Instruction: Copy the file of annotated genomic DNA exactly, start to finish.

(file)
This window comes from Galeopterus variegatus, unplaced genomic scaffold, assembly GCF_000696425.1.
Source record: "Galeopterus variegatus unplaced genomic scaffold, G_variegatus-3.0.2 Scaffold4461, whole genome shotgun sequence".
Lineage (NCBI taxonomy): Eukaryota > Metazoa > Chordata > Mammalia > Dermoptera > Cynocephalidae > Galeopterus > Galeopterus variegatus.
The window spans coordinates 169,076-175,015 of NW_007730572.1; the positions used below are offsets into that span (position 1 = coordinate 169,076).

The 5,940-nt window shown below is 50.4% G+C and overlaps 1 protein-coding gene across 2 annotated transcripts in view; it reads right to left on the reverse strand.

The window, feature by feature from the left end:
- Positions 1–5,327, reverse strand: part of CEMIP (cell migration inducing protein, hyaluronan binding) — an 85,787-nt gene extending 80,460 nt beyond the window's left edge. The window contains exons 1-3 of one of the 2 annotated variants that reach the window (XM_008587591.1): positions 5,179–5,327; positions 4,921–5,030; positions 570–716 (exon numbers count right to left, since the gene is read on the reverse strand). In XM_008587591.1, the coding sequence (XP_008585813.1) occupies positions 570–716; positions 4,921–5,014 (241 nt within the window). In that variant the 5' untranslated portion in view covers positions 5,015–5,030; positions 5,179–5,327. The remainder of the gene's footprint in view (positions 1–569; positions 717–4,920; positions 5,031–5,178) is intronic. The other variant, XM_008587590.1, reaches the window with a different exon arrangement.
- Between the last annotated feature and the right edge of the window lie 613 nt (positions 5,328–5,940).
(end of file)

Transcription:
This window comes from Galeopterus variegatus, unplaced genomic scaffold, assembly GCF_000696425.1.
Source record: "Galeopterus variegatus unplaced genomic scaffold, G_variegatus-3.0.2 Scaffold4461, whole genome shotgun sequence".
Lineage (NCBI taxonomy): Eukaryota > Metazoa > Chordata > Mammalia > Dermoptera > Cynocephalidae > Galeopterus > Galeopterus variegatus.
The window spans coordinates 169,076-175,015 of NW_007730572.1; the positions used below are offsets into that span (position 1 = coordinate 169,076).

The 5,940-nt window shown below is 50.4% G+C and overlaps 1 protein-coding gene across 2 annotated transcripts in view; it reads right to left on the reverse strand.

The window, feature by feature from the left end:
- Positions 1–5,327, reverse strand: part of CEMIP (cell migration inducing protein, hyaluronan binding) — an 85,787-nt gene extending 80,460 nt beyond the window's left edge. The window contains exons 1-3 of one of the 2 annotated variants that reach the window (XM_008587591.1): positions 5,179–5,327; positions 4,921–5,030; positions 570–716 (exon numbers count right to left, since the gene is read on the reverse strand). In XM_008587591.1, the coding sequence (XP_008585813.1) occupies positions 570–716; positions 4,921–5,014 (241 nt within the window). In that variant the 5' untranslated portion in view covers positions 5,015–5,030; positions 5,179–5,327. The remainder of the gene's footprint in view (positions 1–569; positions 717–4,920; positions 5,031–5,178) is intronic. The other variant, XM_008587590.1, reaches the window with a different exon arrangement.
- Between the last annotated feature and the right edge of the window lie 613 nt (positions 5,328–5,940).